The “father of Indian comics,” Anant Pai, creator of the fabled Amar Chitra Katha (अमर चित्र कथा) comic books that generations of Indian children were reared on, passed away last Thursday. In my dusty library in India, I had stacks and stacks of ACK comics. In fact, some of my most memorable childhood moments [...]more→
Articles tagged with: Twitter
I remember what a good friend told me several years after he had finished his PhD in New York and moved to Osaka, Japan. We were going over some old emails–you know, the quality kind, the long kind of emails that were composed and not just dashed off in a series of bullet points and [...]more→
Recently I’ve started following @morsmal‘s tweets on Twitter, and was interested to see this document, a compilation of 50 projects, places, and contexts where languages are being learned and taught to great value. It builds off findings of the LINGO study in Europe–if you’re looking for inspiration, check it [...]more→
SFGate’s “The Tech Chronicles” points out in this November 30 post from Penny Evangelista that “Twitter” was the most popular English language word of 2009, beating out “stimulus” and “vampire”.
What’s YOUR vote for most popular English word of 2009? Or is it too early to tell? We still have 1/12th of the year [...]more→
Two weeks ago, I was lucky enough to be one of the participants at “Wordcamp San Francisco”, one of the many gatherings/conventions being held around the U.S. and in a bunch of other countries for users, developers, and fans of the open-source blogging platform WordPress. Of course, a week and [...]more→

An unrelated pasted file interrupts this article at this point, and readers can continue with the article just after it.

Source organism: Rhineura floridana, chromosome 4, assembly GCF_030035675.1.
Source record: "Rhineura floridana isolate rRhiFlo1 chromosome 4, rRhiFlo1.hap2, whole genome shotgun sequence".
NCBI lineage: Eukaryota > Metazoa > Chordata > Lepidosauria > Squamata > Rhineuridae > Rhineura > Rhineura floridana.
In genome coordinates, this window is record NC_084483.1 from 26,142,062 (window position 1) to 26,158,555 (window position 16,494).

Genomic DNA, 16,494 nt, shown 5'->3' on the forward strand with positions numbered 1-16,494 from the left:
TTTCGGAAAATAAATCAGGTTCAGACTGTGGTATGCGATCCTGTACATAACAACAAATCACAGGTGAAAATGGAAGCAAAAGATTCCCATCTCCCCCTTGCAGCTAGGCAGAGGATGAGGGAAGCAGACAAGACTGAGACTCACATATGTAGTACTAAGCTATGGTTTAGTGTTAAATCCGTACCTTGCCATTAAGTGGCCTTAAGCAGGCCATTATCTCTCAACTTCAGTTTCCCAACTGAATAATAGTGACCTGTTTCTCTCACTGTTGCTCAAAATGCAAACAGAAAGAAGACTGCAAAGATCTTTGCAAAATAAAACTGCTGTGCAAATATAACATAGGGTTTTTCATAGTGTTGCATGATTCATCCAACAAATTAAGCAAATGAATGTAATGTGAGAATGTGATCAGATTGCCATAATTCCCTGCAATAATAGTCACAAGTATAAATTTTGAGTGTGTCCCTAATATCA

From the Journal of Murketing (not a typo), “Gallery of default anonymity: A work in progress.” The gallery presents the default user thumbnail image from a variety of sites, such as eBay, Facebook, Youtube, Twitter and others.
A newly added friend of mine remarked, “You know, your [default Facebook] thumb confused me because [...]more→
So a couple of news stories caught my attention today. The first piece appeared in the New York Times, entitled Public Provides Giggles; Bloggers Get the Book Deal. This piece begins by discussing blogs that have gone on to be published in traditional book format, like Pets Who Want to Kill Themselves, [...]more→
A University of Southern California study concludes that:
streams of information provided by social networking sites are too fast for the brain’s “moral compass” to process and could harm young people’s emotional development.
The study will be published in the Proceedings of the National Academy of Sciences Online Early Edition.
Read articles on the study [...]more→